Many homeowners are getting a break on mortgage payments these days, but the devil can be in the details. Connecticut resident Rosanne Stoddard tells CNBC she got quite a shock when she called Bank of America about her $2,200 monthly payments. They granted her a three-month pandemic waiver, she says, but the remaining amount would then be owed at once. That comes to $8,800, which Stoddard can't afford; she calls it "misleading to say the least." Others (like this Twitter user) say they've had similar BofA experiences. For its part, BofA says it can grant monthly deferrals on loans owned by the bank, but with loans owned by outside investors, the deferral is just three months—at which point the customer might have to pay up. For more:
- Lenders are under pressure, too. What if they fail to keep feeding money into pension funds, hedge funds, and elsewhere when mortgage payments fall behind? "If Congress and regulators don't intervene—and fast—some mortgage servicers, banks, and lenders will have to dip into capital reserves that are insufficient to cover these payments over the long term," reports Curbed. "Some will have to shutdown entirely, at least temporarily."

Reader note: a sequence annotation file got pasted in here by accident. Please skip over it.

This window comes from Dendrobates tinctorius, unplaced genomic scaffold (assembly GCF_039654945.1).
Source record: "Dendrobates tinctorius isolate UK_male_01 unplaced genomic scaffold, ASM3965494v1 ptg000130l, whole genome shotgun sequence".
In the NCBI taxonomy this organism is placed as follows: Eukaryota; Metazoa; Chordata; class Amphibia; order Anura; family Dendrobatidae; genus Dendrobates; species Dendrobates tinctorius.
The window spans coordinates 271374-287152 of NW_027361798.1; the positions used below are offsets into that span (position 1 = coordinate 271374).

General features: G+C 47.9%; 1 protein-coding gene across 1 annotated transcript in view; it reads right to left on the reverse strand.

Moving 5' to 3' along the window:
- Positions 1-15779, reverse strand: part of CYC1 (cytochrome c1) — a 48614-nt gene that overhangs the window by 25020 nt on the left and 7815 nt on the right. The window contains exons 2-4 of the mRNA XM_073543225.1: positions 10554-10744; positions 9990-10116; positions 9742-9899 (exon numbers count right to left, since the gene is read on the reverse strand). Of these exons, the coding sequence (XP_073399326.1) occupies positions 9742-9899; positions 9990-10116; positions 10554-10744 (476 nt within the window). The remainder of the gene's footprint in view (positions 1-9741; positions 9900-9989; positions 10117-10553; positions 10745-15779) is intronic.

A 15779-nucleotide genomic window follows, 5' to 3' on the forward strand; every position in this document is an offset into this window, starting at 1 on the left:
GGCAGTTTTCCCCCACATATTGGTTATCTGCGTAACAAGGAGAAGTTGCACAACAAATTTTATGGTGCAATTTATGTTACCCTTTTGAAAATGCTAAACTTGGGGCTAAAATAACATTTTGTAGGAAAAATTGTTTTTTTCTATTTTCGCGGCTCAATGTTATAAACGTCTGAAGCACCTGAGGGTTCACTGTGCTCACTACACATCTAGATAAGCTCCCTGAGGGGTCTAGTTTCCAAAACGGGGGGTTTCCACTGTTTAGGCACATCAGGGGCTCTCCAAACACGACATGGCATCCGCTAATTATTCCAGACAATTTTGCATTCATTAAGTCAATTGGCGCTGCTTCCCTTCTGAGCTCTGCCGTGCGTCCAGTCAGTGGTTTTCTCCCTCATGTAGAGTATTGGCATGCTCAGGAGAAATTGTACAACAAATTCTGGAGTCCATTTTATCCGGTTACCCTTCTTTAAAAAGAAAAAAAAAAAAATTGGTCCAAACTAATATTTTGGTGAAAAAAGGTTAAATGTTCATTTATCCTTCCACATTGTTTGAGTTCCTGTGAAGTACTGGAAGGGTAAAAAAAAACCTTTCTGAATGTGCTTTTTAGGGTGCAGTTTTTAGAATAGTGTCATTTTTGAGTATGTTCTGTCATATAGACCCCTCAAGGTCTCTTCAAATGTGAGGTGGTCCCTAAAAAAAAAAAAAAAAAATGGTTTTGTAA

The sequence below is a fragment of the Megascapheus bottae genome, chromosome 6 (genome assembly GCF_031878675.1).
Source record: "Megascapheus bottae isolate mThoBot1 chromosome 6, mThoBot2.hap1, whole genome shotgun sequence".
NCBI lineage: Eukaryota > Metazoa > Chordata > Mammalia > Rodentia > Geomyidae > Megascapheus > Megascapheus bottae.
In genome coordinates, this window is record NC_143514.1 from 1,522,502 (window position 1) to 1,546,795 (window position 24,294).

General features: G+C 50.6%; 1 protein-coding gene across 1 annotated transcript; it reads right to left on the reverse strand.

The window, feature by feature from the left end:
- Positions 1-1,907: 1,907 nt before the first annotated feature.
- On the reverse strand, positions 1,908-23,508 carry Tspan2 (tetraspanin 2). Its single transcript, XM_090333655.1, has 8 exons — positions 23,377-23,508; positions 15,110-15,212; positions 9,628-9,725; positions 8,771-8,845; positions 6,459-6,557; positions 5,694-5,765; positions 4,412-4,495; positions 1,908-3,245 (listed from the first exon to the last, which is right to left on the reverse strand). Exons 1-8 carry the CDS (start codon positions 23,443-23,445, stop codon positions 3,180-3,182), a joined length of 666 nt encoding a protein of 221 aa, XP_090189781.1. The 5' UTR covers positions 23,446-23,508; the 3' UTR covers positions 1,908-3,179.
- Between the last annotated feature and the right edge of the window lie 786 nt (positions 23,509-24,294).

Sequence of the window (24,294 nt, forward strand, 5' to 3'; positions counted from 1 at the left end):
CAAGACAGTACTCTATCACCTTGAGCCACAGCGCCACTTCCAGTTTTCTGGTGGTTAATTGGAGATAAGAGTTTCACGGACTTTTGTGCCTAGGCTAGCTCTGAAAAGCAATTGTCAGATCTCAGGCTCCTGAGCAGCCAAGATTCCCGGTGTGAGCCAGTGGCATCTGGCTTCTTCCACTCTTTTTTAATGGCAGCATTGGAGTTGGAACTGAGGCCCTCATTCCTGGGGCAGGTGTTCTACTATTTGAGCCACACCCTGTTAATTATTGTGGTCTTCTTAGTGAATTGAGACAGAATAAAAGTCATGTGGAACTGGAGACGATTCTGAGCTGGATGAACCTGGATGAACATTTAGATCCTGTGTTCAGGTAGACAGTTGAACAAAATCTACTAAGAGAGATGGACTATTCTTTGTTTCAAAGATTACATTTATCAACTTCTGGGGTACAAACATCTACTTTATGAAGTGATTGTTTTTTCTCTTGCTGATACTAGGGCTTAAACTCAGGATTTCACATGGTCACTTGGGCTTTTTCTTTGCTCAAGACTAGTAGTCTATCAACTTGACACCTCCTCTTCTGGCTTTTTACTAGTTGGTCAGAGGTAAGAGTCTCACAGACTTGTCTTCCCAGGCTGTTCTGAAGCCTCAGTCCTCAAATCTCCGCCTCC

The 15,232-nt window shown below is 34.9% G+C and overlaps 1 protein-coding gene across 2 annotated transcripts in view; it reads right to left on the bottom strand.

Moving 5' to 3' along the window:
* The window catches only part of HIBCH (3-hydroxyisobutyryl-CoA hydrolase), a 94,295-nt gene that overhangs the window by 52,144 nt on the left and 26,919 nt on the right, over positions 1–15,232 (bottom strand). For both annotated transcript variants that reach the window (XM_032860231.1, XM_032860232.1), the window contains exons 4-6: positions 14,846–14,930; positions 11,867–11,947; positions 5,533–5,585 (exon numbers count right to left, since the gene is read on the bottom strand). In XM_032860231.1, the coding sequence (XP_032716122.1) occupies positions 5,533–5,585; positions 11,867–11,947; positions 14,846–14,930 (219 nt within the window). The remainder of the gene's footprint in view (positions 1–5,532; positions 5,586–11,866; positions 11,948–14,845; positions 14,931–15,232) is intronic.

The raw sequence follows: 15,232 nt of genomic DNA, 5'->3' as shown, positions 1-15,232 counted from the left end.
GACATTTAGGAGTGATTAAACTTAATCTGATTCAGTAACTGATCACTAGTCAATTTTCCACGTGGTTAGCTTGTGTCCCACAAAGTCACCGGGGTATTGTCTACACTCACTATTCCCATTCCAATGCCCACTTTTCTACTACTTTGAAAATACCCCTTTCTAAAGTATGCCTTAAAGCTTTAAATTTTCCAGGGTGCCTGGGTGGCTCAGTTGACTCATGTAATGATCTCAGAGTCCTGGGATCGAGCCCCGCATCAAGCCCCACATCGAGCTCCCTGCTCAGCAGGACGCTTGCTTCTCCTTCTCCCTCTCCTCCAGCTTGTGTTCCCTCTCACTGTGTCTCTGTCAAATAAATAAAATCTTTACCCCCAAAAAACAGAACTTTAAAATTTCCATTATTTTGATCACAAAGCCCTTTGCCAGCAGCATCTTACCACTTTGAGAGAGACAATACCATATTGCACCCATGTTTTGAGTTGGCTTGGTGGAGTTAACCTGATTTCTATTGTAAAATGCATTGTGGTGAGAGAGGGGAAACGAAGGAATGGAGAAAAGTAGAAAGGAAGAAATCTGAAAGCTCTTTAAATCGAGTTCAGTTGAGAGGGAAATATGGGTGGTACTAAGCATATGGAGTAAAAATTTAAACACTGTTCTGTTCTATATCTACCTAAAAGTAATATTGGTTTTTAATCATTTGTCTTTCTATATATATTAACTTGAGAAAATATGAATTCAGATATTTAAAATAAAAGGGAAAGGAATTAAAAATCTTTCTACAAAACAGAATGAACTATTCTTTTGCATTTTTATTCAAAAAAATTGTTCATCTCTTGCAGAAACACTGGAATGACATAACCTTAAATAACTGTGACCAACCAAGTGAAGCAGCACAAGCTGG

- Politico agrees, noting that Congress' $2 trillion package doesn't include mortgage relief. Now mortgage industry lobbyists are pressuring the Trump administration, and Treasury Secretary Steve Mnuchin says he plans to address the problem.
- Meanwhile, how do people make mortgage payments? Business Insider's advice (beyond calling your lender) is to draw on home equity or try to refinance with a small company.
- The Washington Post advises mortgage holders to visit aba.com and search "Industry Responds to the Coronavirus" to see what help is available. Or see what credit unions are offering at americascreditunions.org.
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